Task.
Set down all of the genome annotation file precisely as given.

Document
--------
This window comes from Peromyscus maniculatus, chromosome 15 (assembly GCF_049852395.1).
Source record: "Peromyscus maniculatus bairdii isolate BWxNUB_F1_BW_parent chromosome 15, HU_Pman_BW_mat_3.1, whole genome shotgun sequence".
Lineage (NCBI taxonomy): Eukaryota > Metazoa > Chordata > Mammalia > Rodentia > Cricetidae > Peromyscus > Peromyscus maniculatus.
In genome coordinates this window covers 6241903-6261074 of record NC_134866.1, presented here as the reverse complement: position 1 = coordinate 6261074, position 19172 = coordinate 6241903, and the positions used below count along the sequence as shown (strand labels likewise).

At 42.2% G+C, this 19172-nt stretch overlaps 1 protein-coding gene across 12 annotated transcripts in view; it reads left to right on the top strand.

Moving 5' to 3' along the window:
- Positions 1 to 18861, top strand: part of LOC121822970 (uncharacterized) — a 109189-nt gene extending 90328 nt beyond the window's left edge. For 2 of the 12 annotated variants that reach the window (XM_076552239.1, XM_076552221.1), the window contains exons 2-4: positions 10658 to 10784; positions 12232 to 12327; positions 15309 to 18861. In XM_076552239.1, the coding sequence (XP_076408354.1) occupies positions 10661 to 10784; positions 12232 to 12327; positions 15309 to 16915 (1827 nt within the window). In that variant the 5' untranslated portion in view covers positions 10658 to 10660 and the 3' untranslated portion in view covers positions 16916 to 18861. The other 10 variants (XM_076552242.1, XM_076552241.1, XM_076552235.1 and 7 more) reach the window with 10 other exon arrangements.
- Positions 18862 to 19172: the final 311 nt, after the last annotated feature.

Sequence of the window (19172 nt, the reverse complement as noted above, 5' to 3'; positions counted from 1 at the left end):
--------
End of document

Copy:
This window comes from Peromyscus maniculatus, chromosome 15 (assembly GCF_049852395.1).
Source record: "Peromyscus maniculatus bairdii isolate BWxNUB_F1_BW_parent chromosome 15, HU_Pman_BW_mat_3.1, whole genome shotgun sequence".
Lineage (NCBI taxonomy): Eukaryota > Metazoa > Chordata > Mammalia > Rodentia > Cricetidae > Peromyscus > Peromyscus maniculatus.
In genome coordinates this window covers 6241903-6261074 of record NC_134866.1, presented here as the reverse complement: position 1 = coordinate 6261074, position 19172 = coordinate 6241903, and the positions used below count along the sequence as shown (strand labels likewise).

At 42.2% G+C, this 19172-nt stretch overlaps 1 protein-coding gene across 12 annotated transcripts in view; it reads left to right on the top strand.

Moving 5' to 3' along the window:
- Positions 1 to 18861, top strand: part of LOC121822970 (uncharacterized) — a 109189-nt gene extending 90328 nt beyond the window's left edge. For 2 of the 12 annotated variants that reach the window (XM_076552239.1, XM_076552221.1), the window contains exons 2-4: positions 10658 to 10784; positions 12232 to 12327; positions 15309 to 18861. In XM_076552239.1, the coding sequence (XP_076408354.1) occupies positions 10661 to 10784; positions 12232 to 12327; positions 15309 to 16915 (1827 nt within the window). In that variant the 5' untranslated portion in view covers positions 10658 to 10660 and the 3' untranslated portion in view covers positions 16916 to 18861. The other 10 variants (XM_076552242.1, XM_076552241.1, XM_076552235.1 and 7 more) reach the window with 10 other exon arrangements.
- Positions 18862 to 19172: the final 311 nt, after the last annotated feature.

Sequence of the window (19172 nt, the reverse complement as noted above, 5' to 3'; positions counted from 1 at the left end):